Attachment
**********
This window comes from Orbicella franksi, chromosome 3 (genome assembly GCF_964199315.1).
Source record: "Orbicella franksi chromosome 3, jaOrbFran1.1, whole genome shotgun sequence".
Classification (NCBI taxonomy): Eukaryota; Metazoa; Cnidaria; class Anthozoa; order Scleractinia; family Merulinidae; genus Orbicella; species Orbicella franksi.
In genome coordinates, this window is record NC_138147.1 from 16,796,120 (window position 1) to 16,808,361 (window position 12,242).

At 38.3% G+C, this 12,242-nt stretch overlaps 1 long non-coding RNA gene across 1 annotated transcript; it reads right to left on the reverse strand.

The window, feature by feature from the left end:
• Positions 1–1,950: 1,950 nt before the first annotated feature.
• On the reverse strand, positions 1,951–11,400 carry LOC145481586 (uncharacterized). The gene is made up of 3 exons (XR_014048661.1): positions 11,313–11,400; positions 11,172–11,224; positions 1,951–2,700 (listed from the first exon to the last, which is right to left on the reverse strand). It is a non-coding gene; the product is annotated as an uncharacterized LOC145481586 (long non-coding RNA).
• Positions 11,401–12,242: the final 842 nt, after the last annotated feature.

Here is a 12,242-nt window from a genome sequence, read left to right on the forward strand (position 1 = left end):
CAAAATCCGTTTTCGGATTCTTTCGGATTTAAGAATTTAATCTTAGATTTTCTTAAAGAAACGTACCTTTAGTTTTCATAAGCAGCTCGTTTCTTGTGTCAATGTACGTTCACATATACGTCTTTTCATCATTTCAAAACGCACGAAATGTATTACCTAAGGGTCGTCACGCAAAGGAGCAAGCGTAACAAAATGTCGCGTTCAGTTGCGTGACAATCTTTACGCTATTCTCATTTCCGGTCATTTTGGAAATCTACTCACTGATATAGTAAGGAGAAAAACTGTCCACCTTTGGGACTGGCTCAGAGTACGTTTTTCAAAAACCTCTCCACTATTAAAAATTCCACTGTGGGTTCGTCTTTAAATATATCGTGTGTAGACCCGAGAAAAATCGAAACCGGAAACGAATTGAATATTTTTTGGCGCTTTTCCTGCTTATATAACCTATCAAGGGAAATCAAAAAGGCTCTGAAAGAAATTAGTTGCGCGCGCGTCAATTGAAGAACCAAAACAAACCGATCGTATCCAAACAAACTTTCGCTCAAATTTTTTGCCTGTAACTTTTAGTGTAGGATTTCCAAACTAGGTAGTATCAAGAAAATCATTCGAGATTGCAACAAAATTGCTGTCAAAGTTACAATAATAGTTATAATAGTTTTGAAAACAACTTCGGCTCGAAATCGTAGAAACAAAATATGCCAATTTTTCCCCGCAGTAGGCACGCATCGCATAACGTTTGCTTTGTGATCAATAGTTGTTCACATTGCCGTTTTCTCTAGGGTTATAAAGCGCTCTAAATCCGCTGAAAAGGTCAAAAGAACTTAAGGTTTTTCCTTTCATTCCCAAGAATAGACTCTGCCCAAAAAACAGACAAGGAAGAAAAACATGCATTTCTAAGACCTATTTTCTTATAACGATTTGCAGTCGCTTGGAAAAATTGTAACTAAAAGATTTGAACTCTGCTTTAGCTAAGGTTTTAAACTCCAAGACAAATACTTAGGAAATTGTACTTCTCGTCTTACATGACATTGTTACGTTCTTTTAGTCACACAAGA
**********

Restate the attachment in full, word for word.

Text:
This window comes from Orbicella franksi, chromosome 3 (genome assembly GCF_964199315.1).
Source record: "Orbicella franksi chromosome 3, jaOrbFran1.1, whole genome shotgun sequence".
Classification (NCBI taxonomy): Eukaryota; Metazoa; Cnidaria; class Anthozoa; order Scleractinia; family Merulinidae; genus Orbicella; species Orbicella franksi.
In genome coordinates, this window is record NC_138147.1 from 16,796,120 (window position 1) to 16,808,361 (window position 12,242).

At 38.3% G+C, this 12,242-nt stretch overlaps 1 long non-coding RNA gene across 1 annotated transcript; it reads right to left on the reverse strand.

The window, feature by feature from the left end:
• Positions 1–1,950: 1,950 nt before the first annotated feature.
• On the reverse strand, positions 1,951–11,400 carry LOC145481586 (uncharacterized). The gene is made up of 3 exons (XR_014048661.1): positions 11,313–11,400; positions 11,172–11,224; positions 1,951–2,700 (listed from the first exon to the last, which is right to left on the reverse strand). It is a non-coding gene; the product is annotated as an uncharacterized LOC145481586 (long non-coding RNA).
• Positions 11,401–12,242: the final 842 nt, after the last annotated feature.

Here is a 12,242-nt window from a genome sequence, read left to right on the forward strand (position 1 = left end):
CAAAATCCGTTTTCGGATTCTTTCGGATTTAAGAATTTAATCTTAGATTTTCTTAAAGAAACGTACCTTTAGTTTTCATAAGCAGCTCGTTTCTTGTGTCAATGTACGTTCACATATACGTCTTTTCATCATTTCAAAACGCACGAAATGTATTACCTAAGGGTCGTCACGCAAAGGAGCAAGCGTAACAAAATGTCGCGTTCAGTTGCGTGACAATCTTTACGCTATTCTCATTTCCGGTCATTTTGGAAATCTACTCACTGATATAGTAAGGAGAAAAACTGTCCACCTTTGGGACTGGCTCAGAGTACGTTTTTCAAAAACCTCTCCACTATTAAAAATTCCACTGTGGGTTCGTCTTTAAATATATCGTGTGTAGACCCGAGAAAAATCGAAACCGGAAACGAATTGAATATTTTTTGGCGCTTTTCCTGCTTATATAACCTATCAAGGGAAATCAAAAAGGCTCTGAAAGAAATTAGTTGCGCGCGCGTCAATTGAAGAACCAAAACAAACCGATCGTATCCAAACAAACTTTCGCTCAAATTTTTTGCCTGTAACTTTTAGTGTAGGATTTCCAAACTAGGTAGTATCAAGAAAATCATTCGAGATTGCAACAAAATTGCTGTCAAAGTTACAATAATAGTTATAATAGTTTTGAAAACAACTTCGGCTCGAAATCGTAGAAACAAAATATGCCAATTTTTCCCCGCAGTAGGCACGCATCGCATAACGTTTGCTTTGTGATCAATAGTTGTTCACATTGCCGTTTTCTCTAGGGTTATAAAGCGCTCTAAATCCGCTGAAAAGGTCAAAAGAACTTAAGGTTTTTCCTTTCATTCCCAAGAATAGACTCTGCCCAAAAAACAGACAAGGAAGAAAAACATGCATTTCTAAGACCTATTTTCTTATAACGATTTGCAGTCGCTTGGAAAAATTGTAACTAAAAGATTTGAACTCTGCTTTAGCTAAGGTTTTAAACTCCAAGACAAATACTTAGGAAATTGTACTTCTCGTCTTACATGACATTGTTACGTTCTTTTAGTCACACAAGA